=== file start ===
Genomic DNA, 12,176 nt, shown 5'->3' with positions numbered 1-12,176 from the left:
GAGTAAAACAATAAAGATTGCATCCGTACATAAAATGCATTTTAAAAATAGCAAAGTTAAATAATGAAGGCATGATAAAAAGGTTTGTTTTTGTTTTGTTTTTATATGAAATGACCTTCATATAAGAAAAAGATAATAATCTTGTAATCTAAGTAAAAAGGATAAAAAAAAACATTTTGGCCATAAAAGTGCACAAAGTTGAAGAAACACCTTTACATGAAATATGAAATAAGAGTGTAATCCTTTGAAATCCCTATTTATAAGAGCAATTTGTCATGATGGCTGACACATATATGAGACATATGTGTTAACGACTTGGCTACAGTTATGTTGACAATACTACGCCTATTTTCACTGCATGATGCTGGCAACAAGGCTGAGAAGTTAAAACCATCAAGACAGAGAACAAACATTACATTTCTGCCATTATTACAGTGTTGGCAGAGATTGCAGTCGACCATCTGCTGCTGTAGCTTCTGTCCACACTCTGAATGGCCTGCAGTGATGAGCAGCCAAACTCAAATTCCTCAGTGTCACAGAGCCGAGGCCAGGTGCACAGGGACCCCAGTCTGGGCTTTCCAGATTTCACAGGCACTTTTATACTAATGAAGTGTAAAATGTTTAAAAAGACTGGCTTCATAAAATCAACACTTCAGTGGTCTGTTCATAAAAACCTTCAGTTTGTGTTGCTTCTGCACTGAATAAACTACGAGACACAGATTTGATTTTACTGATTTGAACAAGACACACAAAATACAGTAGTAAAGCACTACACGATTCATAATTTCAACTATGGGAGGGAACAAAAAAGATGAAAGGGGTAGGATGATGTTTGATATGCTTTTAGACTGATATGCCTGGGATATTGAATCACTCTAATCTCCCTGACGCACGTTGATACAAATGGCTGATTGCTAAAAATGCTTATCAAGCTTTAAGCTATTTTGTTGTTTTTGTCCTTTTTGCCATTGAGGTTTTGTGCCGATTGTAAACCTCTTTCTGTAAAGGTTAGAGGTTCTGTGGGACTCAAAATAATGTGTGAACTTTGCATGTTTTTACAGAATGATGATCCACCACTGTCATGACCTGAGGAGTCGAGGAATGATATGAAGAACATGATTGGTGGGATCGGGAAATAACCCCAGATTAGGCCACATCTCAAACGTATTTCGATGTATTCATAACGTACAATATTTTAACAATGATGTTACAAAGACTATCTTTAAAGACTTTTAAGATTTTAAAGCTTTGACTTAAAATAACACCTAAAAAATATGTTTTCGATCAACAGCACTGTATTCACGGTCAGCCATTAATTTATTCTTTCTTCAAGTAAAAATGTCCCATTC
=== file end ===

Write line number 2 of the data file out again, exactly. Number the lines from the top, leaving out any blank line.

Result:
GAGTAAAACAATAAAGATTGCATCCGTACATAAAATGCATTTTAAAAATAGCAAAGTTAAATAATGAAGGCATGATAAAAAGGTTTGTTTTTGTTTTGTTTTTATATGAAATGACCTTCATATAAGAAAAAGATAATAATCTTGTAATCTAAGTAAAAAGGATAAAAAAAAACATTTTGGCCATAAAAGTGCACAAAGTTGAAGAAACACCTTTACATGAAATATGAAATAAGAGTGTAATCCTTTGAAATCCCTATTTATAAGAGCAATTTGTCATGATGGCTGACACATATATGAGACATATGTGTTAACGACTTGGCTACAGTTATGTTGACAATACTACGCCTATTTTCACTGCATGATGCTGGCAACAAGGCTGAGAAGTTAAAACCATCAAGACAGAGAACAAACATTACATTTCTGCCATTATTACAGTGTTGGCAGAGATTGCAGTCGACCATCTGCTGCTGTAGCTTCTGTCCACACTCTGAATGGCCTGCAGTGATGAGCAGCCAAACTCAAATTCCTCAGTGTCACAGAGCCGAGGCCAGGTGCACAGGGACCCCAGTCTGGGCTTTCCAGATTTCACAGGCACTTTTATACTAATGAAGTGTAAAATGTTTAAAAAGACTGGCTTCATAAAATCAACACTTCAGTGGTCTGTTCATAAAAACCTTCAGTTTGTGTTGCTTCTGCACTGAATAAACTACGAGACACAGATTTGATTTTACTGATTTGAACAAGACACACAAAATACAGTAGTAAAGCACTACACGATTCATAATTTCAACTATGGGAGGGAACAAAAAAGATGAAAGGGGTAGGATGATGTTTGATATGCTTTTAGACTGATATGCCTGGGATATTGAATCACTCTAATCTCCCTGACGCACGTTGATACAAATGGCTGATTGCTAAAAATGCTTATCAAGCTTTAAGCTATTTTGTTGTTTTTGTCCTTTTTGCCATTGAGGTTTTGTGCCGATTGTAAACCTCTTTCTGTAAAGGTTAGAGGTTCTGTGGGACTCAAAATAATGTGTGAACTTTGCATGTTTTTACAGAATGATGATCCACCACTGTCATGACCTGAGGAGTCGAGGAATGATATGAAGAACATGATTGGTGGGATCGGGAAATAACCCCAGATTAGGCCACATCTCAAACGTATTTCGATGTATTCATAACGTACAATATTTTAACAATGATGTTACAAAGACTATCTTTAAAGACTTTTAAGATTTTAAAGCTTTGACTTAAAATAACACCTAAAAAATATGTTTTCGATCAACAGCACTGTATTCACGGTCAGCCATTAATTTATTCTTTCTTCAAGTAAAAATGTCCCATTC